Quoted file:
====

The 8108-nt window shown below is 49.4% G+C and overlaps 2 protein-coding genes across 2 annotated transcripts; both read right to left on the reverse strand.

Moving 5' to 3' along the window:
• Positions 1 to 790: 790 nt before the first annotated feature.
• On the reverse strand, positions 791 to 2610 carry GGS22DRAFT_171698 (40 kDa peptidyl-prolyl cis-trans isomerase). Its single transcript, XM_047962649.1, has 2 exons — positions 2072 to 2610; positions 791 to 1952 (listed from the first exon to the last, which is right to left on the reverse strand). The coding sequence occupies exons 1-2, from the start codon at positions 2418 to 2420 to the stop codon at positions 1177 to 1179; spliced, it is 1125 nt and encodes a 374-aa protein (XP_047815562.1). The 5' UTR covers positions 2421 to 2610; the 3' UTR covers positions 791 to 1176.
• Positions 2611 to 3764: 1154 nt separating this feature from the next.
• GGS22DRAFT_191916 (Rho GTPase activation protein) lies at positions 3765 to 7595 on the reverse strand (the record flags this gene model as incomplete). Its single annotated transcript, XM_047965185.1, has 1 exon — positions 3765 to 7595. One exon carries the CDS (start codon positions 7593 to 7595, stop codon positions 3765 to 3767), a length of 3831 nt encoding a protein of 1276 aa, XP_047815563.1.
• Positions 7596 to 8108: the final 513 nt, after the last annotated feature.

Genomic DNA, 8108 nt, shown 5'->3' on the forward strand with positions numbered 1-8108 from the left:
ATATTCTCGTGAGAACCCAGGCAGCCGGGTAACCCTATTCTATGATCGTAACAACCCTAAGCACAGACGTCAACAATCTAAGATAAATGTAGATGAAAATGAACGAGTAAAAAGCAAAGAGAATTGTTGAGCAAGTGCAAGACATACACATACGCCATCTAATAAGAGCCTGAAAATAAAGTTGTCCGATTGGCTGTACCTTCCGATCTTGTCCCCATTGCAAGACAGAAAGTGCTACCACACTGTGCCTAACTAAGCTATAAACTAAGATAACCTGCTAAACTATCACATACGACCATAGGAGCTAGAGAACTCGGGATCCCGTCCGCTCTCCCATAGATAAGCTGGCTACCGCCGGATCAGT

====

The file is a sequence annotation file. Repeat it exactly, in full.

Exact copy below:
The 8108-nt window shown below is 49.4% G+C and overlaps 2 protein-coding genes across 2 annotated transcripts; both read right to left on the reverse strand.

Moving 5' to 3' along the window:
• Positions 1 to 790: 790 nt before the first annotated feature.
• On the reverse strand, positions 791 to 2610 carry GGS22DRAFT_171698 (40 kDa peptidyl-prolyl cis-trans isomerase). Its single transcript, XM_047962649.1, has 2 exons — positions 2072 to 2610; positions 791 to 1952 (listed from the first exon to the last, which is right to left on the reverse strand). The coding sequence occupies exons 1-2, from the start codon at positions 2418 to 2420 to the stop codon at positions 1177 to 1179; spliced, it is 1125 nt and encodes a 374-aa protein (XP_047815562.1). The 5' UTR covers positions 2421 to 2610; the 3' UTR covers positions 791 to 1176.
• Positions 2611 to 3764: 1154 nt separating this feature from the next.
• GGS22DRAFT_191916 (Rho GTPase activation protein) lies at positions 3765 to 7595 on the reverse strand (the record flags this gene model as incomplete). Its single annotated transcript, XM_047965185.1, has 1 exon — positions 3765 to 7595. One exon carries the CDS (start codon positions 7593 to 7595, stop codon positions 3765 to 3767), a length of 3831 nt encoding a protein of 1276 aa, XP_047815563.1.
• Positions 7596 to 8108: the final 513 nt, after the last annotated feature.

Genomic DNA, 8108 nt, shown 5'->3' on the forward strand with positions numbered 1-8108 from the left:
ATATTCTCGTGAGAACCCAGGCAGCCGGGTAACCCTATTCTATGATCGTAACAACCCTAAGCACAGACGTCAACAATCTAAGATAAATGTAGATGAAAATGAACGAGTAAAAAGCAAAGAGAATTGTTGAGCAAGTGCAAGACATACACATACGCCATCTAATAAGAGCCTGAAAATAAAGTTGTCCGATTGGCTGTACCTTCCGATCTTGTCCCCATTGCAAGACAGAAAGTGCTACCACACTGTGCCTAACTAAGCTATAAACTAAGATAACCTGCTAAACTATCACATACGACCATAGGAGCTAGAGAACTCGGGATCCCGTCCGCTCTCCCATAGATAAGCTGGCTACCGCCGGATCAGT